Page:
Tap professional assistants. This might sound a bit much, but if it is done in an open manner as part of an overall culture of compliance, it can help, said Daly. “People’s professional assistants around holiday time can be your best friend,” she said. “Be very transparent and inclusive about it. Tell the bosses that you would like to ask the assistants to send gifts they receive and open for their professionals to compliance for approval. They might appreciate the help in not having to make the determinations themselves around what to report.”
Walk the floor. “Be more of a presence and keep an eye out for bottles of alcohol, anything that has gift wrapping, and then have a conversation with that person,” Daly said. “If you do it once, word gets around.”
Big ticket items
The methods listed above may work well for smaller gifts, whether they are being sent to clients or vendors, or are being received from those parties. But such gifts also may be perfectly acceptable and fall within an adviser’s de minimis gift policy. Such policies allow the exchange of gifts below certain dollar amounts, such as $100 to $250.
But what about larger gifts that result from long-term relationships between the adviser and vendors, or that may be sent from the adviser to a big client or to a prospective client?
These may be more difficult to catch, said Howes. “Increase the surveillance of email and IM traffic between employees and vendors that are already big relationships or those on the verge becoming big relationship.” As for clients, she said that her experience is that most clients will not send advisers large gifts, that it is the other way around – and advisers should step up email and IM monitoring here, as well.
Don’t forget to spread the net. “There is a tendency for these checks to focus on the investment staff and the trading staff,” Howes said. “This is not necessarily the right approach. Mid-level people in other roles, for example those dealing with large printing and mailing vendors might be where big-ticket gifts are sent from vendors like printers.” Nor should you fall into the trap of believing that upper management, because they make more money than employees, is less likely to be influenced by lowdollar-value gifts. Consider including them in your monitoring efforts.
When you catch them
What should you do when you find a violation and identify the employee? “If you do find something, make an example of the situation, but in a nice way,” said Daly. “For instance, go down to the trading floor and ask the person when he or she has time to meet with you so you can review the gift policy together in light of that gift he or she received. Don’t chastise the person in public or run afoul of Human Resources requirements, of course. But others will see and hear that you brought it to the employee’s attention.”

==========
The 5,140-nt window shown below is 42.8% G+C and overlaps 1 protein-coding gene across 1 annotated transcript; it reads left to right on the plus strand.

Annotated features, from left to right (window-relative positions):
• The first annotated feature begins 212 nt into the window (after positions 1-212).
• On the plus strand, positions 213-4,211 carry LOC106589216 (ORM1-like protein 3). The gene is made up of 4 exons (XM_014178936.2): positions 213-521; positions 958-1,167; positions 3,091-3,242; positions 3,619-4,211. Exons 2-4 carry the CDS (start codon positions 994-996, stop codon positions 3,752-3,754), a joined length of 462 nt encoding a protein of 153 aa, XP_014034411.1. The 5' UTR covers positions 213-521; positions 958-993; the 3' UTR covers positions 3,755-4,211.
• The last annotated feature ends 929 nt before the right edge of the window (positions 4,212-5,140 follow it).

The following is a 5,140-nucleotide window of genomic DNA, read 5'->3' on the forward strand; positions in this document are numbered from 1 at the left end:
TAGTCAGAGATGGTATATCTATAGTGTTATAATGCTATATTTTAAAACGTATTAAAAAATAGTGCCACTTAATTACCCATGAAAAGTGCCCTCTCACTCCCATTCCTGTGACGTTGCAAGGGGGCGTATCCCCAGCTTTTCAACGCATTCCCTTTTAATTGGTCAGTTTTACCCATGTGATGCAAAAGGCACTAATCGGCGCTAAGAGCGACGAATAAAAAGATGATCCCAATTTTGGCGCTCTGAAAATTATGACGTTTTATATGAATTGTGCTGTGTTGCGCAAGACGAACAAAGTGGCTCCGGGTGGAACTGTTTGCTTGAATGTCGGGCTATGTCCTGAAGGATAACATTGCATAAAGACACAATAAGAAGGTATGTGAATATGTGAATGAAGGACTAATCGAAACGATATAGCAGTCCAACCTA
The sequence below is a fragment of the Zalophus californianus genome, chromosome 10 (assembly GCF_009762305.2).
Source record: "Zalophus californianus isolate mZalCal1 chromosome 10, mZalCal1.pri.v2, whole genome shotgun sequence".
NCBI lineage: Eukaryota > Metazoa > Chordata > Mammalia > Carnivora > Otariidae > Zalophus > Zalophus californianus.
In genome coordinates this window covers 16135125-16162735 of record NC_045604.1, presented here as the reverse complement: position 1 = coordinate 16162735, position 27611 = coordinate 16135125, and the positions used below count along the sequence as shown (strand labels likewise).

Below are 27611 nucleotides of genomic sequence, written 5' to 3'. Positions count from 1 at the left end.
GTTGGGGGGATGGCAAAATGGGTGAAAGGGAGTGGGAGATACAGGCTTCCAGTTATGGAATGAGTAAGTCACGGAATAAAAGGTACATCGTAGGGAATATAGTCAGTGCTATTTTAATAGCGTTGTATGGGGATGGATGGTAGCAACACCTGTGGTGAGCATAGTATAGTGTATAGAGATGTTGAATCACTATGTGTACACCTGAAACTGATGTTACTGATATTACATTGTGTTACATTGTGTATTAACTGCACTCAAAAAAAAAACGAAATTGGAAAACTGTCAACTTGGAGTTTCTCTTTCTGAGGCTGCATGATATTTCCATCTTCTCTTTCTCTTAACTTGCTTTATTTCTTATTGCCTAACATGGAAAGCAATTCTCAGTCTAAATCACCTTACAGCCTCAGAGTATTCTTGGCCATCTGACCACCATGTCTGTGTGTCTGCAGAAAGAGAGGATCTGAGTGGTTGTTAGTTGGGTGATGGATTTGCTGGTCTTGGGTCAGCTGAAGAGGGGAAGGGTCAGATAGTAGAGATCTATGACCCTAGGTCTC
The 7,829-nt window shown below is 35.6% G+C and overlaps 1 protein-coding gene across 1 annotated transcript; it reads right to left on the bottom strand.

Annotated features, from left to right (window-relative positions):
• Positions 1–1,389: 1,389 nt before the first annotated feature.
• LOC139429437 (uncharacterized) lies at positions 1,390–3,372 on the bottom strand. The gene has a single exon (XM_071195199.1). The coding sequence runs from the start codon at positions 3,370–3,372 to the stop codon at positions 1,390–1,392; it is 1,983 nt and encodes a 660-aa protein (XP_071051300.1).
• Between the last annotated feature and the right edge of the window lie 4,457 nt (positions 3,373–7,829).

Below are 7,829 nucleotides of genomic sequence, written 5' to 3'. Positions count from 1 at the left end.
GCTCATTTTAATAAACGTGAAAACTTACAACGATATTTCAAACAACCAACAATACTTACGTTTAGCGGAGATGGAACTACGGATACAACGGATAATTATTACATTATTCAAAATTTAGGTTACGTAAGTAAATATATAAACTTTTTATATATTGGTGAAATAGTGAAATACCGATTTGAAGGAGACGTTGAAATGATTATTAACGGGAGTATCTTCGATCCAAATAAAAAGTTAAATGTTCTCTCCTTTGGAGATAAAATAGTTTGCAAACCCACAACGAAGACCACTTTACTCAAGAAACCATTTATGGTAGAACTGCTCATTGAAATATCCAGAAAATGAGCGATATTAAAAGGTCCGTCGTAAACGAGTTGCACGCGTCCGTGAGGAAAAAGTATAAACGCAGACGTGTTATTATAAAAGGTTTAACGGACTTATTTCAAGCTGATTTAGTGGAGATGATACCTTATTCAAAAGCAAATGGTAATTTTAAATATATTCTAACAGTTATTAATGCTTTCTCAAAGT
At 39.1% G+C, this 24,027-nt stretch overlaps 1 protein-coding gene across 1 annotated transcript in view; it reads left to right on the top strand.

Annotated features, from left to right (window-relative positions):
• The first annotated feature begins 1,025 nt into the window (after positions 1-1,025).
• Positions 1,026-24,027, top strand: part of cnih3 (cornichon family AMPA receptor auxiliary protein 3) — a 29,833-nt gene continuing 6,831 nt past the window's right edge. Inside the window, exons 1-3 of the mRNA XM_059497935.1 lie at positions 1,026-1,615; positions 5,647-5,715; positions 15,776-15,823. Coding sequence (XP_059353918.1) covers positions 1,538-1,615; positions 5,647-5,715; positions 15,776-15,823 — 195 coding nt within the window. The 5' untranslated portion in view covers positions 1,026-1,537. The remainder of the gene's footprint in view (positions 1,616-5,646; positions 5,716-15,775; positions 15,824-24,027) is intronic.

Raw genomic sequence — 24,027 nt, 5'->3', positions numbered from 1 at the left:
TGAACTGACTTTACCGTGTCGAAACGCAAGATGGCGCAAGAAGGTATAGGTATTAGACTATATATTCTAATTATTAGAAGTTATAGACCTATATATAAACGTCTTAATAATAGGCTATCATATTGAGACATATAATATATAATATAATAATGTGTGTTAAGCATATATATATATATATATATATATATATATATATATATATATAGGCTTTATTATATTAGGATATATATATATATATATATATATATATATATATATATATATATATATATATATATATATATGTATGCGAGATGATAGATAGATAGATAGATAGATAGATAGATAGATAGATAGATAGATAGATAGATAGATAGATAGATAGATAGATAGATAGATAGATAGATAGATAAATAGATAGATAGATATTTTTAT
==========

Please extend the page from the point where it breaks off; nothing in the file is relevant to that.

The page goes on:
“You don’t want to create an environment where people aren’t effective in their jobs because they feel like someone is hovering over them,” said Falco.
Keep a record
Memorialize what you uncover. Consider keeping track of gifts given or received that you uncover. If any cross your firm’s de minimis threshold, they are required by regulation to be noted on a violations log. CCOs should also keep copies of emails or other communications sent to these employees to remind them that it is against the firm’s policy to give or accept these gifts.
Finally, consider this: If executives and employees are reminded that a violation to the gift policy must be logged and maintained, and can also be requested and reviewed by SEC examiners, they may be less likely to violate the gift policy. If they know that CCOs will keep copies of memos sent to executives and employees when they violate that policy, they may be more likely to think twice. Such documentation will also serve as good protection for the CCO against potential SEC charges.
In the end, though, “the best you can do is to create a culture of compliance and let everyone know that there will be consequences if they violate it and, perhaps just as importantly, that you are there to help solve the problem, not create awkward or unpleasant situations,” said Daly. Self-reporting will always be the most efficient and effective way to catch violations.” Howes agreed. “If you create a culture of compliance, your employees will do the right thing,” she said.